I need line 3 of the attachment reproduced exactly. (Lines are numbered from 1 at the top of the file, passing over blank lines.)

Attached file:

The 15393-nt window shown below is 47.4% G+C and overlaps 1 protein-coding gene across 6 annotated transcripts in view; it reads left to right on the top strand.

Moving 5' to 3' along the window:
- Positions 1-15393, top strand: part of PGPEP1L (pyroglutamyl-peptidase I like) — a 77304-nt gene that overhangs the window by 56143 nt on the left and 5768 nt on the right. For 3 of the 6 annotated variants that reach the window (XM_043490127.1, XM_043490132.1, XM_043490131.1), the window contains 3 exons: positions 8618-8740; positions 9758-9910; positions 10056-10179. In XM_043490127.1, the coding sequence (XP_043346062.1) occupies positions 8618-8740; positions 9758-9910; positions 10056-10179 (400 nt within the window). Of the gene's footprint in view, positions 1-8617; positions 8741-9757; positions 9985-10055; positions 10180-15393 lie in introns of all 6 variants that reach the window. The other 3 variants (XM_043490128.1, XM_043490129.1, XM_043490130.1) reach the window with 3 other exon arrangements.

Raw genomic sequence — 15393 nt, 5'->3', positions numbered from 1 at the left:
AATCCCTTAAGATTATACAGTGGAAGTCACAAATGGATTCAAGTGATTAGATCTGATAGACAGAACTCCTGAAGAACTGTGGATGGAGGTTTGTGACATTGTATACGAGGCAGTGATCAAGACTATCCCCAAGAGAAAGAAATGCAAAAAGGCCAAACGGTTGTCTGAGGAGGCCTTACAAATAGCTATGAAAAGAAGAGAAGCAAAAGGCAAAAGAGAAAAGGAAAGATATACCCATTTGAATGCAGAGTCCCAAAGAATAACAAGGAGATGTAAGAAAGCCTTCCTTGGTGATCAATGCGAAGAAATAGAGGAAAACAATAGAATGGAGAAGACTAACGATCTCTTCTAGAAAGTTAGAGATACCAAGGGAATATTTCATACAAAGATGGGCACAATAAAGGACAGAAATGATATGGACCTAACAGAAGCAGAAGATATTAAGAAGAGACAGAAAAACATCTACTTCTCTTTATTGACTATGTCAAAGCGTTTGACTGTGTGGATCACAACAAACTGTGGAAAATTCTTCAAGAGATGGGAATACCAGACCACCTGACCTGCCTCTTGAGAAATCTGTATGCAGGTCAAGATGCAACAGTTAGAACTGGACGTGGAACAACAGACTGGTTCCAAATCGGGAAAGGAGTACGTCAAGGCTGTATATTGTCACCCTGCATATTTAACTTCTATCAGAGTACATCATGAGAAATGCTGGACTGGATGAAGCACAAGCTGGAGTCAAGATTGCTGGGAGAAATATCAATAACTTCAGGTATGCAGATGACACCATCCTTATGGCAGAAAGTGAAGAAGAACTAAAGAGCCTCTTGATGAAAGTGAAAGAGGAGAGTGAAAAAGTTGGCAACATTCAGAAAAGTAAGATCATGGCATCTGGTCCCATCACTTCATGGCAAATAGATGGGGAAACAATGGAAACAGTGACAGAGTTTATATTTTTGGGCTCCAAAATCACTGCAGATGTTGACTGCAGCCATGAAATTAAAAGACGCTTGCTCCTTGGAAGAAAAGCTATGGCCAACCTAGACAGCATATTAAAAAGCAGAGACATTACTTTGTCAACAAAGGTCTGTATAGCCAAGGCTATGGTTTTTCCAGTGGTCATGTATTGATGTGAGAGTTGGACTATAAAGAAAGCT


- Positions 1-15393, top strand: part of PGPEP1L (pyroglutamyl-peptidase I like) — a 77304-nt gene that overhangs the window by 56143 nt on the left and 5768 nt on the right. For 3 of the 6 annotated variants that reach the window (XM_043490127.1, XM_043490132.1, XM_043490131.1), the window contains 3 exons: positions 8618-8740; positions 9758-9910; positions 10056-10179. In XM_043490127.1, the coding sequence (XP_043346062.1) occupies positions 8618-8740; positions 9758-9910; positions 10056-10179 (400 nt within the window). Of the gene's footprint in view, positions 1-8617; positions 8741-9757; positions 9985-10055; positions 10180-15393 lie in introns of all 6 variants that reach the window. The other 3 variants (XM_043490128.1, XM_043490129.1, XM_043490130.1) reach the window with 3 other exon arrangements.